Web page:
I saw that some advisers were recently banned from advising by ASIC for these very practices because they did not act in their clients interests. This is the current law (FOFA) and if applied thoroughly to all advice it would remove churn as it doesnt meet the current legislation requirements.

    LIF will not result in less churn or anything else for that matter its simply a redistribution of wealth from financial advisers who provide advice to the vast majority of ordinary Aussie who don’t or wont pay fees for financial advice. This statement will be vindicated in a few years time the same way it was when the UK did the same thing in 2013.

  • Jeremy Wright

    There seems to be a, “let us try it and see” mentality, caused in large by some Life Companies, Banks and the FSC pushing their barrows in this direction, which will obviously benefit them, at the expense of everyone else, as there has been no pressure exerted by the Government, to force the Life Companies to re-invest their extra new found profits, back into efficiency gains in the New Business and ongoing administration area’s that will free up advisers to see more people.

    It does not help when the likes of Sue Viskovic continue espousing the virtues of the big and of town’s argument, which simply is to put 100% responsibility onto advisers and no care or responsibility back onto themselves.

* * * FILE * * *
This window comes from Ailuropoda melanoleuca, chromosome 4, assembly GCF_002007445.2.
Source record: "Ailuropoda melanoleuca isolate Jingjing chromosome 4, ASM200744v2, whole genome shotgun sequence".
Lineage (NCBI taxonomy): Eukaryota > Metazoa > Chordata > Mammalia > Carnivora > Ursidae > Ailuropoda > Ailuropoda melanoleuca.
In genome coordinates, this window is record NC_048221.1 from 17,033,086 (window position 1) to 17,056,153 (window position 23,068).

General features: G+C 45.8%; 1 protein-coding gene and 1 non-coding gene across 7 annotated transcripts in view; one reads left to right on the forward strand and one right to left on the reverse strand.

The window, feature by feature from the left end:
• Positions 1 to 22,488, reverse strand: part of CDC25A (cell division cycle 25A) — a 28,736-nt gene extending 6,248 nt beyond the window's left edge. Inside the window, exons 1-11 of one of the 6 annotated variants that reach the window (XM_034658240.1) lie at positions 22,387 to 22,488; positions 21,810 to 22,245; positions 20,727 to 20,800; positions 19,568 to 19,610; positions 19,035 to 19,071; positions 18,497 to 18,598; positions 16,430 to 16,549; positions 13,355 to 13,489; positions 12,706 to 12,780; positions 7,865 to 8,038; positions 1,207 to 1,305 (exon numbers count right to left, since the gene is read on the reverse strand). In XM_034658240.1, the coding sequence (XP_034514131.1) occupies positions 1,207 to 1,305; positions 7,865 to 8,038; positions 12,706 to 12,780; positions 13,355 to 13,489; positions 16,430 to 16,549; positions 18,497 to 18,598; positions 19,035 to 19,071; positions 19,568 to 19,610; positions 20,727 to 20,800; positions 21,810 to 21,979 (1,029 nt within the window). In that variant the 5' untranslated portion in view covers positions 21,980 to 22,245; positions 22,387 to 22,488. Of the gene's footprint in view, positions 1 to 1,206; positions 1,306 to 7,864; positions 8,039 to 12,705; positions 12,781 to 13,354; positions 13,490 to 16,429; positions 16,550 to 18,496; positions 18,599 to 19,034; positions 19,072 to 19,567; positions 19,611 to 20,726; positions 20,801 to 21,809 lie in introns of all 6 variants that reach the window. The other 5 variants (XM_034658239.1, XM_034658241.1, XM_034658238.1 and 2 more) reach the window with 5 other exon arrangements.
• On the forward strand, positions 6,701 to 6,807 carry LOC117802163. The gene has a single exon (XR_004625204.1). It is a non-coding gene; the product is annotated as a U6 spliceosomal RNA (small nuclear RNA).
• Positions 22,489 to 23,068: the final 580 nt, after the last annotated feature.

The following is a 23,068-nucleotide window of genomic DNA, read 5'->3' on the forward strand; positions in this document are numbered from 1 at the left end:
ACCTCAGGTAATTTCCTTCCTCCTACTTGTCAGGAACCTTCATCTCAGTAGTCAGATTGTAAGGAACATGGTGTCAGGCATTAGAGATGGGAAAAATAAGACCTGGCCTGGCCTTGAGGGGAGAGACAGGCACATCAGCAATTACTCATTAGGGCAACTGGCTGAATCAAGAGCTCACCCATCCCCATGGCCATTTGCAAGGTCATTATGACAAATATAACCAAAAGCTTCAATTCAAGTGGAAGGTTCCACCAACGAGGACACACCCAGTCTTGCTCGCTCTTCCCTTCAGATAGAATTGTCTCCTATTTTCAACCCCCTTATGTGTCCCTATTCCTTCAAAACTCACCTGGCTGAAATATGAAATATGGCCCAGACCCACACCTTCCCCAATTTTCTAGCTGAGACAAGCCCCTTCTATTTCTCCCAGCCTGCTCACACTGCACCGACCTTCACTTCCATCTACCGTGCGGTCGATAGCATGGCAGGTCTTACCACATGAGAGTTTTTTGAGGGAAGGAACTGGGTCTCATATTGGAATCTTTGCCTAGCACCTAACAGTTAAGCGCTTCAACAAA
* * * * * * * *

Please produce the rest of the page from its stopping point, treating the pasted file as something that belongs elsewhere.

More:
It is all very well to make statements. It is entirely different to actually live with it.

    The only way a 60% / 20% model will work, is when the Life Insurance Industry and regulators make it much quicker and more efficient for advisers to place and manage the Life Insurance needs of Australians.

    As to a flat 20% commission model, or fee only service model, this is the stuff of fantasy, based on theoretical mumbo jumbo, as no full advice, best interest duty Life Insurance practice will survive trying that approach.

    I would suggest all those people who consider a $2,200 fee, for full advice and implementation as a viable proposition, you might need to get some professional advice before you proceed down that path, as my crystal ball sees dark clouds, storms, no profit and unsustainable losses ahead for you.

    I am yet to see one risk only practice that has succeeded with a level or fee for service model and not one holistic multi advice practice that has properly calculated the true cost of providing comprehensive, best Interest duty advice and implementation, that will pay sufficient profits for the risk and ongoing compliance hurdles around Retail Life Insurance advice.